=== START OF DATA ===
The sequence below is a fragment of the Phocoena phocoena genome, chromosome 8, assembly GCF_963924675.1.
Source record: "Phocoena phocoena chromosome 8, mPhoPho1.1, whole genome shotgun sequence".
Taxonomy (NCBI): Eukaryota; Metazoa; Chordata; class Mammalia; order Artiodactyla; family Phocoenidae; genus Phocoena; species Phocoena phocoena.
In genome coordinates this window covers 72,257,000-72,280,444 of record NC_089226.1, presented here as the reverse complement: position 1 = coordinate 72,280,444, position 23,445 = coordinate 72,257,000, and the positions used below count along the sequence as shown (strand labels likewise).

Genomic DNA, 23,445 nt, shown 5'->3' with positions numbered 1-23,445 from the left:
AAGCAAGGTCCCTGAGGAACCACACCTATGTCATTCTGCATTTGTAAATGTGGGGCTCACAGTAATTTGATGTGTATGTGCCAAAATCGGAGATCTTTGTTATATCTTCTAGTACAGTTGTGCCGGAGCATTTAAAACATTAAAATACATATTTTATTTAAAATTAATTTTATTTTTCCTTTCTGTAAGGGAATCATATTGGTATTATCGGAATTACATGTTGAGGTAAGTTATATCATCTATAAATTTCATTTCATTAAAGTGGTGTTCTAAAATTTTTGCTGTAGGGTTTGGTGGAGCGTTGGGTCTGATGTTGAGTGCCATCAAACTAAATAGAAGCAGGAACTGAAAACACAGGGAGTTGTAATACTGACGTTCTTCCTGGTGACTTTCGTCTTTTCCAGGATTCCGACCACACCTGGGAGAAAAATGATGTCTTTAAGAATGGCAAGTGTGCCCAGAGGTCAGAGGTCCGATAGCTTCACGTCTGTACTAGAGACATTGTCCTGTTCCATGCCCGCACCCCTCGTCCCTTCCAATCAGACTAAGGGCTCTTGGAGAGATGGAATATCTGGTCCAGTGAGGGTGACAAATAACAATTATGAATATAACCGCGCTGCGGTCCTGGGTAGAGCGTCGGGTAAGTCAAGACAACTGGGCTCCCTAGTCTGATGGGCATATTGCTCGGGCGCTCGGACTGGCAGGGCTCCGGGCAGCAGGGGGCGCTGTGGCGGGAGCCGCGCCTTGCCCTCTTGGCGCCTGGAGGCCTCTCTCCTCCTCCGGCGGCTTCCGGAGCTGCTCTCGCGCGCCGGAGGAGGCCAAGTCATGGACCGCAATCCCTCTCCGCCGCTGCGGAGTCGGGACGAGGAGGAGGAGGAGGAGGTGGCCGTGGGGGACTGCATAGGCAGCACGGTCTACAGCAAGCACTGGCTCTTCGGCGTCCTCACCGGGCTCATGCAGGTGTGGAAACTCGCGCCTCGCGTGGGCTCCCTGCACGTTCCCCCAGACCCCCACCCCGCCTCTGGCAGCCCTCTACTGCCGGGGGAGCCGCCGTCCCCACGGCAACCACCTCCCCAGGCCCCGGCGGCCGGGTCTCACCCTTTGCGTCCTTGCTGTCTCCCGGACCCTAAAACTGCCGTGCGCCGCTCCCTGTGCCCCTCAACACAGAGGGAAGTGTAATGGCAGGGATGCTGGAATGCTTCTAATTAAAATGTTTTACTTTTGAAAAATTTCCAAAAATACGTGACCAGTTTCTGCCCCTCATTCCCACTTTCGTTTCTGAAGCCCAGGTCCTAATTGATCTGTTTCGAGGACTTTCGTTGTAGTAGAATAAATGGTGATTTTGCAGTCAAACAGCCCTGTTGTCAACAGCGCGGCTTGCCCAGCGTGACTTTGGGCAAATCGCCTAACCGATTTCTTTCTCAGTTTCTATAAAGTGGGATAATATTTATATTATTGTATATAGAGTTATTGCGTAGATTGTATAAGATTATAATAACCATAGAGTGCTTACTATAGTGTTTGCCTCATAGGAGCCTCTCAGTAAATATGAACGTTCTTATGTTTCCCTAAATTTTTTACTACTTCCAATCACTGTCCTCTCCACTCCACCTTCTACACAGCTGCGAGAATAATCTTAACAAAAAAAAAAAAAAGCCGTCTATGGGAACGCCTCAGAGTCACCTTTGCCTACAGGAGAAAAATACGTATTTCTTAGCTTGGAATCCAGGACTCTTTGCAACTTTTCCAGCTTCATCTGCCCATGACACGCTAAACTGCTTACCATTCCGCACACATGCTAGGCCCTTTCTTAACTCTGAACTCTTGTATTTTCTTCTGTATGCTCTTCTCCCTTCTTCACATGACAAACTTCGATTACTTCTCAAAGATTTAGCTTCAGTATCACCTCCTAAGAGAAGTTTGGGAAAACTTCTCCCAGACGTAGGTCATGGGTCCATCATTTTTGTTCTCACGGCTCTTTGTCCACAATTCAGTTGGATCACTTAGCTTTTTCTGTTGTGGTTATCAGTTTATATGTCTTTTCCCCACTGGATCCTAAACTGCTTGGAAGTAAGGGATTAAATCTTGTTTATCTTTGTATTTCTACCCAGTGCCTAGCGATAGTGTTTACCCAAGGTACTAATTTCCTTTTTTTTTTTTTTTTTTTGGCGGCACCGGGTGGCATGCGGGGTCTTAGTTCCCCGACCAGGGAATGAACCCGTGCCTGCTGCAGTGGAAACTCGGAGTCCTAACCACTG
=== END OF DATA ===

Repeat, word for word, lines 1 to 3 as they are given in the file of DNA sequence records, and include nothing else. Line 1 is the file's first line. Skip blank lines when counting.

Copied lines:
The sequence below is a fragment of the Phocoena phocoena genome, chromosome 8, assembly GCF_963924675.1.
Source record: "Phocoena phocoena chromosome 8, mPhoPho1.1, whole genome shotgun sequence".
Taxonomy (NCBI): Eukaryota; Metazoa; Chordata; class Mammalia; order Artiodactyla; family Phocoenidae; genus Phocoena; species Phocoena phocoena.